Gene Hull's award winning story of Big Band life, Cruise Ships, Show Productions. The sensitive true story of one man's struggle for success in the music business. Katherine Hepburn scolded him. Duke Ellington hired him. Elvis greeted him. Benny Goodman inspired him. Leonard Bernstein thanked him. Las Vegas applauded him. Vic Damone congratulated him. Count Basie taught him. Paul Whiteman berated him. His family still loved him. "A vividly sketched memoir that grabs the reader and doesn't let go." The Pittsburgh Press Tribune "Highly recommended, inspirational, original... loaded with wry humor." Kaye Trout Reviews. "A career that deserves a standing ovation." The Palm Beach Post
Peter Haase has two passions since his early youth; sailing and writing. In this memoir he relates his experiences in his own cruising boat, sailing in the Caribbean, the Bahamas, Cuba and the Florida Keys. He takes the reader through storms and calm seas to tropical islands, deserted anchorages and meeting fascinating people and lonely passages.
Why me? This is the question Almut Metzroth asked when horrid occurrences forcefully altered her life's course. She grew up in Germany during the 1930s and '40s amid turbulent political and military encroachment. The raw reality of war fought in her homeland made survival a constant struggle. At the hands of Soviet troops in 1945, she and her parents suffered periods of captivity and forced labor, deprivation, rape, hunger, and ever-present fear. After a courageous flight to West Germany, Metzroth and parents tasted personal freedom after many years without it. The fear disappeared but the new beginning caused much stress. In her book the author tells of her unshakable desire for happiness and fulfillment. Education is her vehicle to success. In college she meets her husband. Together they leave Germany for America and write another chapter of their life as a family. When a teacher, Almut Metzroth shares her enthusiasm for learning with high school students. She takes them on trips to Europe to awaken an appreciation of foreign cultures and recognition of their common bonds. Reflecting on her success, she now considers, why not me?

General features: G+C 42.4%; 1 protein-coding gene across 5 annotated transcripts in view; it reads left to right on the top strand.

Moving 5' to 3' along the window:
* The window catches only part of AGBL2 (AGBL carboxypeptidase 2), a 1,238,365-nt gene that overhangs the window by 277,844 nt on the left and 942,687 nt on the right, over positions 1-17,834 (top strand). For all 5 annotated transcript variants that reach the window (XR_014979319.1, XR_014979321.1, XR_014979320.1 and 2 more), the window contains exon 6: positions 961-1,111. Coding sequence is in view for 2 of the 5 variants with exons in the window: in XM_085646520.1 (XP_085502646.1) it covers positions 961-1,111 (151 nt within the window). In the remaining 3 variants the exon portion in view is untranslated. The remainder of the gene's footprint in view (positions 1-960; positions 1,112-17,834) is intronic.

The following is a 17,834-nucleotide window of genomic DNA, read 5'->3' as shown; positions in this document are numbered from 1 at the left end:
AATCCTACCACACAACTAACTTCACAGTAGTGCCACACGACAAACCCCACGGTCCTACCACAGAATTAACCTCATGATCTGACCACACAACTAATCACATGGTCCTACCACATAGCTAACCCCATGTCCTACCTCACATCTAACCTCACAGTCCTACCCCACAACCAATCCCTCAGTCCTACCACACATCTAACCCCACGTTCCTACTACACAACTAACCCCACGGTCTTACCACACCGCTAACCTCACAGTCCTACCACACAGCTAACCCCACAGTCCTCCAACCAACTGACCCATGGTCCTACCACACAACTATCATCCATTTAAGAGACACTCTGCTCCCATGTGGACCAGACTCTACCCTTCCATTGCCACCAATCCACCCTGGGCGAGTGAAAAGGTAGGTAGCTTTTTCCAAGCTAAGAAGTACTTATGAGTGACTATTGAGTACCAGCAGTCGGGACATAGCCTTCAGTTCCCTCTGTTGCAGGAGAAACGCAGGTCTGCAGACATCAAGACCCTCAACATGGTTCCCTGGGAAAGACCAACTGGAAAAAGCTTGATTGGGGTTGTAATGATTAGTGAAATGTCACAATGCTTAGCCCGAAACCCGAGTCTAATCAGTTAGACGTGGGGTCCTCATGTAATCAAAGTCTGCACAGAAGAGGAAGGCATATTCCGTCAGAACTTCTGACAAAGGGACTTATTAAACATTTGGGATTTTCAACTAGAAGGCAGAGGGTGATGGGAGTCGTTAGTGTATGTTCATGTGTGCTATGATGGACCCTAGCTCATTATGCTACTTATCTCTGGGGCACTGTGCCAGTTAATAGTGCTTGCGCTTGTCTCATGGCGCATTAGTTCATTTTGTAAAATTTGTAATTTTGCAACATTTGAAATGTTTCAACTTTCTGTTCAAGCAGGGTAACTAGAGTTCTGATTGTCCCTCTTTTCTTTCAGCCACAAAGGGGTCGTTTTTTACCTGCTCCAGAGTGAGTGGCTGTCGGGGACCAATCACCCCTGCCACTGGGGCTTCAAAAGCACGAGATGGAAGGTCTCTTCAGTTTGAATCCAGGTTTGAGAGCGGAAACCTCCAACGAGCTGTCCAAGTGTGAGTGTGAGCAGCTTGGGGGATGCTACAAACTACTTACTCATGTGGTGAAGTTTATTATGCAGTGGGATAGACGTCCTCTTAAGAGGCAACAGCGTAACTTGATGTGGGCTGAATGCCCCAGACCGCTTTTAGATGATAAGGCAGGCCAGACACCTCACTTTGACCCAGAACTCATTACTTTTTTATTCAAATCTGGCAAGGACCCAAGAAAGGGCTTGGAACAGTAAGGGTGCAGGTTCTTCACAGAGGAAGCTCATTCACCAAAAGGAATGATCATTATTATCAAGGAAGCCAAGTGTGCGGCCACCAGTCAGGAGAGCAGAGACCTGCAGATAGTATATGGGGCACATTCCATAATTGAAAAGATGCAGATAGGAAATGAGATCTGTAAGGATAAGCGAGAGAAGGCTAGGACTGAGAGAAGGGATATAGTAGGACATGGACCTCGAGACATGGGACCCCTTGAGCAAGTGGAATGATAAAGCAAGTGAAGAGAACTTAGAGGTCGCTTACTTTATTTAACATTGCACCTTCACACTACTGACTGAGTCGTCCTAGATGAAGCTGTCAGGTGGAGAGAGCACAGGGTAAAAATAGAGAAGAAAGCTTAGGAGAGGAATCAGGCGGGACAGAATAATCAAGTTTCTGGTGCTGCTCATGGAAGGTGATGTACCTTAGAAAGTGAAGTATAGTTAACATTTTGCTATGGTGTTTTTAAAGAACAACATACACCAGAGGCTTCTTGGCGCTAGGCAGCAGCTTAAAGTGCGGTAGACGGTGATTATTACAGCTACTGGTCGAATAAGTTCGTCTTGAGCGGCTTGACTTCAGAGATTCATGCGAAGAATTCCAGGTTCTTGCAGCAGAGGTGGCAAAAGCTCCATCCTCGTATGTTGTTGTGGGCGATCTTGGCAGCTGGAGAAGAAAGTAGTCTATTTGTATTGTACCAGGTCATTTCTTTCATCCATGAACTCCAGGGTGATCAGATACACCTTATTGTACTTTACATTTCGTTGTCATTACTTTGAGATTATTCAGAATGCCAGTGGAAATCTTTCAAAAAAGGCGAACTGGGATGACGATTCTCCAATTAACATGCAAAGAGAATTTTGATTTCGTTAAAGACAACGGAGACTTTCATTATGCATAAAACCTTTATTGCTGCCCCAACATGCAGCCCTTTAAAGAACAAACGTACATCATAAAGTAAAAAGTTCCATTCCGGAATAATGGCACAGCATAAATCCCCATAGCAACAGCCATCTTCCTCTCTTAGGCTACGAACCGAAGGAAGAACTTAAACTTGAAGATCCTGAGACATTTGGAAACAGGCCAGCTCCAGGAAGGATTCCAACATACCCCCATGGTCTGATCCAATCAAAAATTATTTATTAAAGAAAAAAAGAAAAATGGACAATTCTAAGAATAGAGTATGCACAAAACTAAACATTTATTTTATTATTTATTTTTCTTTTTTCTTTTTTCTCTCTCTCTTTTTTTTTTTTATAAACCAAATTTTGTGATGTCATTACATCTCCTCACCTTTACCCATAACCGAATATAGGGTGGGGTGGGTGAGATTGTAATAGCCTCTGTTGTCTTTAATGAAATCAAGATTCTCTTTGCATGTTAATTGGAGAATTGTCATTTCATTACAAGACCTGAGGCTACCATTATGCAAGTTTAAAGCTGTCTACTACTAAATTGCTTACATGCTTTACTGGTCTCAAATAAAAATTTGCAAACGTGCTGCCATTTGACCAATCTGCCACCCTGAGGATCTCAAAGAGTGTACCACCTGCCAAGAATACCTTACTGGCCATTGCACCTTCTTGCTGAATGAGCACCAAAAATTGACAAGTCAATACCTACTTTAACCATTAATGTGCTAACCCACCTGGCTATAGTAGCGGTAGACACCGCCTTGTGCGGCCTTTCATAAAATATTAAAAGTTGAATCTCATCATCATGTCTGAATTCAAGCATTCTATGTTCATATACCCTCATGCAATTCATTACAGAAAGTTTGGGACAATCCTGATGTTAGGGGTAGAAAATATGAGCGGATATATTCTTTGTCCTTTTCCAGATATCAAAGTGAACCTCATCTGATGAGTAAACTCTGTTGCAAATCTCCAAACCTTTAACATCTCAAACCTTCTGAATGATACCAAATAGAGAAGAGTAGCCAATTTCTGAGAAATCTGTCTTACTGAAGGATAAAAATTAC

In this autobiography the author recounts his life as a young German during the tumultuous times of World War II and the following years. He grew up with the conflicting interests of the non-stop Nazi propaganda and his family's values. The title of this book mirrors the elder Metzroth's admonition to his son to think for himself. Drafted in 1943 into the German Air Force Auxiliary, Luftwaffen- helfer, the author later volunteered for the Airborne troops to escape service in the SS. Participating in the last days of the battle of Anzio and the continuous retreat of the German military through Italy, he became a POW of the Americans on his eighteenth birthday. For fifteen months the author was a prisoner in a camp in Florida and, subsequently, for another two years in Great Britain. His life in the German forces and as a POW gives considerable insight into the events during the odyssey of a young man caught up in world politics. The adjustment to freedom after his final repatriation was almost as dramatic as the war years. His fluency in English enabled him to work for the American military in Germany. In 1954 the author emigrated to the United States with his wife and son. The adjustments and struggles to make a living for his family, and his eventual success is the story of many immigrants who came to this country.